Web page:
Avi Mayer
Writer, commentator, and advocate
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Thoughts on Nakba Day

Arab and Jews need a process of reconciliation to get past a 'catastrophe' Arabs brought upon themselves
A Palestinian girl wears earrings bearing the number "68" and a hair slide in the shape of a key on May 15, 2016 in Gaza city during a rally to commemorate the "Nakba." (AFP PHOTO / MAHMUD HAMS)
A Palestinian girl wears earrings bearing the number "68" and a hair slide in the shape of a key on May 15, 2016 in Gaza city during a rally to commemorate the "Nakba." (AFP PHOTO / MAHMUD HAMS)

Palestinians mark today as Nakba (Catastrophe) Day.

It is noteworthy that Nakba Day is marked on May 15, rather than a day earlier, on May 14, the day of Israel’s establishment.

May 15, 1948, was the day Egypt, Syria, Transjordan, and Iraq invaded the fledgling Jewish state, determined to carry out the “war of extermination” and “momentous massacre” declared by Arab League Secretary General Azzam Pasha. Ultimately, the vastly outnumbered and outgunned Jewish state managed to push back the Arab invaders and establish the country’s provisional boundaries at tremendous cost (6,373 Israelis were killed, just under one percent of the country’s total population – roughly the equivalent of three million Americans today). During the course of the war, hundreds of thousands of Palestinians lost their homes and became refugees, some mere miles over the border. Those who remained became citizens of Israel, and they and their descendants now number 1.77 million people and represent 20.8% of Israel’s population.

The first Nakba Day commemorations took place in several towns in the Jordanian-occupied West Bank on May 15, 1949, and the primary target of their anger was not Israel. “The speakers in these gatherings blamed the Arab regimes and the Arab League for failing to save Palestine,” writes scholar Tamir Sorek.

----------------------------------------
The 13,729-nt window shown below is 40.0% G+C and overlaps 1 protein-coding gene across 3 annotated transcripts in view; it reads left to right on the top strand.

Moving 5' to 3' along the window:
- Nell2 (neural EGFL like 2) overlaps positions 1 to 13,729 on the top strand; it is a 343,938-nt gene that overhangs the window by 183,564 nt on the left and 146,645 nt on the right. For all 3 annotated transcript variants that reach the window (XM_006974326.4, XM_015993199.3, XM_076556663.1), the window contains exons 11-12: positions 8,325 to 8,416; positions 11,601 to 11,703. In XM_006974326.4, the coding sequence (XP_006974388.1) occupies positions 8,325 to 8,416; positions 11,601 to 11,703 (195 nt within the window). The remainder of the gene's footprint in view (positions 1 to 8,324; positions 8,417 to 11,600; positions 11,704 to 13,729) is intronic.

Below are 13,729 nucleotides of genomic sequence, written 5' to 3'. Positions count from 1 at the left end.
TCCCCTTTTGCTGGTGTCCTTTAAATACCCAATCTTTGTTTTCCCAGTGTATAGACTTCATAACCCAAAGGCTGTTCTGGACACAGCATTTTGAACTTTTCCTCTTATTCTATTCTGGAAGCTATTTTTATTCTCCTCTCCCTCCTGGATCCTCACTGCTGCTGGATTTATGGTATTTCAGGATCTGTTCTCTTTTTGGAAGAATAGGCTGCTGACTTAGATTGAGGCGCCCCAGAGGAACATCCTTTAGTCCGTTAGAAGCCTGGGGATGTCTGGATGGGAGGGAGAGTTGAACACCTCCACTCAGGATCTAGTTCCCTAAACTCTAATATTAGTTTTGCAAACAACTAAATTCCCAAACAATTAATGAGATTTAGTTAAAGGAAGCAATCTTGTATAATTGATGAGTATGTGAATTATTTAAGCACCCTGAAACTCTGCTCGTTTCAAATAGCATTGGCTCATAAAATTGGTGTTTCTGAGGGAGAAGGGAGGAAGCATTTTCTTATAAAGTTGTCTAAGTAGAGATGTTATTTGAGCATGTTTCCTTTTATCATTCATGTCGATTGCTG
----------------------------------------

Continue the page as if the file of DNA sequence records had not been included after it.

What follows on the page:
In the intervening decades, that fury has been redirected at Israel, as May 15 has become a worldwide orgy of hate laced with calls for Israel’s elimination.

I do not deny Palestinian pain, nor do I seek to minimize it. Palestinians have suffered, at times terribly, for decades, and I have no doubt that the longing of elderly Palestinians to return to the places they once lived is real. I also do not intend to shirk Israeli responsibility to engage in a deep conversation about the circumstances surrounding Israel’s birth, both for the health of our national conscience and as part of our efforts to build a peaceful future with the Palestinians.

But if Abba Eban once said that the Arabs “never miss an opportunity to miss an opportunity,” their leaders and supposed advocates have also never missed an opportunity to deepen Palestinian suffering. The long history of Arab rejectionism and the consistent refusal to countenance the mere notion that Jews might have national rights in their homeland have served only to perpetuate a conflict that should have ended eighty years ago. Likewise, the cultivation of a fantasy of “return” to homes that no longer exist is an act of cruelty visited upon elderly men and women who have suffered far too much already.

That a unique definition of refugeedom is applied to Palestinians, enabling refugee status to pass from one generation to the next in perpetuity, is scandalous. That the great grandchildren of Palestinian refugees remain trapped in refugee camps in Lebanon, denied citizenship and barred from seeking employment in a vast range of fields, is outrageous. These and so many acts of callous indifference are all part of what one UN official called an Arab desire to “keep [the Palestinian refugee] as an open sore [and] as a weapon against Israel.”

The Nakba was not Israel’s creation. It was the Arab response thereto, and in many ways it lives on to this day. The eminently just and long-overdue restoration of Jewish sovereignty in the Land of Israel need not have been accompanied by violence or displacement. Both are consequences of Arab actions.

The question now is how we right these wrongs. The answer lies in a mutually painful process of compromise and reconciliation, not in the perpetuation of hateful rejectionism and destructive fantasies.

About the Author
Avi Mayer is a writer, commentator, and advocate. With a Twitter following of over 130,000 and a monthly audience in the millions, Avi is considered one of the most prominent millennial voices in the Jewish world. He lives in Jerusalem. Learn more at